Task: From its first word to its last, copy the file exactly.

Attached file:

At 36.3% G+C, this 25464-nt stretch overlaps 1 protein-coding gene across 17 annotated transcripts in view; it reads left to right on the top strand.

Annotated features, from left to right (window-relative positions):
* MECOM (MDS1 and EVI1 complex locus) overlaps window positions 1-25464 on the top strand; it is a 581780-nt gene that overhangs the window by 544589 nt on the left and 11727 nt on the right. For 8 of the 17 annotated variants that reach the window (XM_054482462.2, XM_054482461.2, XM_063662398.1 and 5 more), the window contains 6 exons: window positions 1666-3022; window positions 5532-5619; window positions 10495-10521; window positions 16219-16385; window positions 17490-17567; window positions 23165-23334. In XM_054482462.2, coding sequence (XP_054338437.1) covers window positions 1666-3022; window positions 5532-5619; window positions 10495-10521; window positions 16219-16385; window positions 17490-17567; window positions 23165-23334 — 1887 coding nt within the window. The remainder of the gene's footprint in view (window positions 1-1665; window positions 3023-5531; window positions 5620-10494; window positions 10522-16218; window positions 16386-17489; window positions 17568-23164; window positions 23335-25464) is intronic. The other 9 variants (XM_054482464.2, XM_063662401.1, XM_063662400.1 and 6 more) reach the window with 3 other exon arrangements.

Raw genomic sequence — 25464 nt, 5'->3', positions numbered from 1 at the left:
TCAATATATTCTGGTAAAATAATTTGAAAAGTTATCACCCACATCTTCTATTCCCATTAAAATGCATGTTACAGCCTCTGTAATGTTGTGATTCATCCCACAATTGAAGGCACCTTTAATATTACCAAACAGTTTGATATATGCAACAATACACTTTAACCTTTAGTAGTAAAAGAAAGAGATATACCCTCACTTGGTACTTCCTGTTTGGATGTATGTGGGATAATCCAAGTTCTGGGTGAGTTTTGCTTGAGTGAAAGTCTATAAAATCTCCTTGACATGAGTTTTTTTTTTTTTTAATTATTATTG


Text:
At 36.3% G+C, this 25464-nt stretch overlaps 1 protein-coding gene across 17 annotated transcripts in view; it reads left to right on the top strand.

Annotated features, from left to right (window-relative positions):
* MECOM (MDS1 and EVI1 complex locus) overlaps window positions 1-25464 on the top strand; it is a 581780-nt gene that overhangs the window by 544589 nt on the left and 11727 nt on the right. For 8 of the 17 annotated variants that reach the window (XM_054482462.2, XM_054482461.2, XM_063662398.1 and 5 more), the window contains 6 exons: window positions 1666-3022; window positions 5532-5619; window positions 10495-10521; window positions 16219-16385; window positions 17490-17567; window positions 23165-23334. In XM_054482462.2, coding sequence (XP_054338437.1) covers window positions 1666-3022; window positions 5532-5619; window positions 10495-10521; window positions 16219-16385; window positions 17490-17567; window positions 23165-23334 — 1887 coding nt within the window. The remainder of the gene's footprint in view (window positions 1-1665; window positions 3023-5531; window positions 5620-10494; window positions 10522-16218; window positions 16386-17489; window positions 17568-23164; window positions 23335-25464) is intronic. The other 9 variants (XM_054482464.2, XM_063662401.1, XM_063662400.1 and 6 more) reach the window with 3 other exon arrangements.

Raw genomic sequence — 25464 nt, 5'->3', positions numbered from 1 at the left:
TCAATATATTCTGGTAAAATAATTTGAAAAGTTATCACCCACATCTTCTATTCCCATTAAAATGCATGTTACAGCCTCTGTAATGTTGTGATTCATCCCACAATTGAAGGCACCTTTAATATTACCAAACAGTTTGATATATGCAACAATACACTTTAACCTTTAGTAGTAAAAGAAAGAGATATACCCTCACTTGGTACTTCCTGTTTGGATGTATGTGGGATAATCCAAGTTCTGGGTGAGTTTTGCTTGAGTGAAAGTCTATAAAATCTCCTTGACATGAGTTTTTTTTTTTTTTAATTATTATTG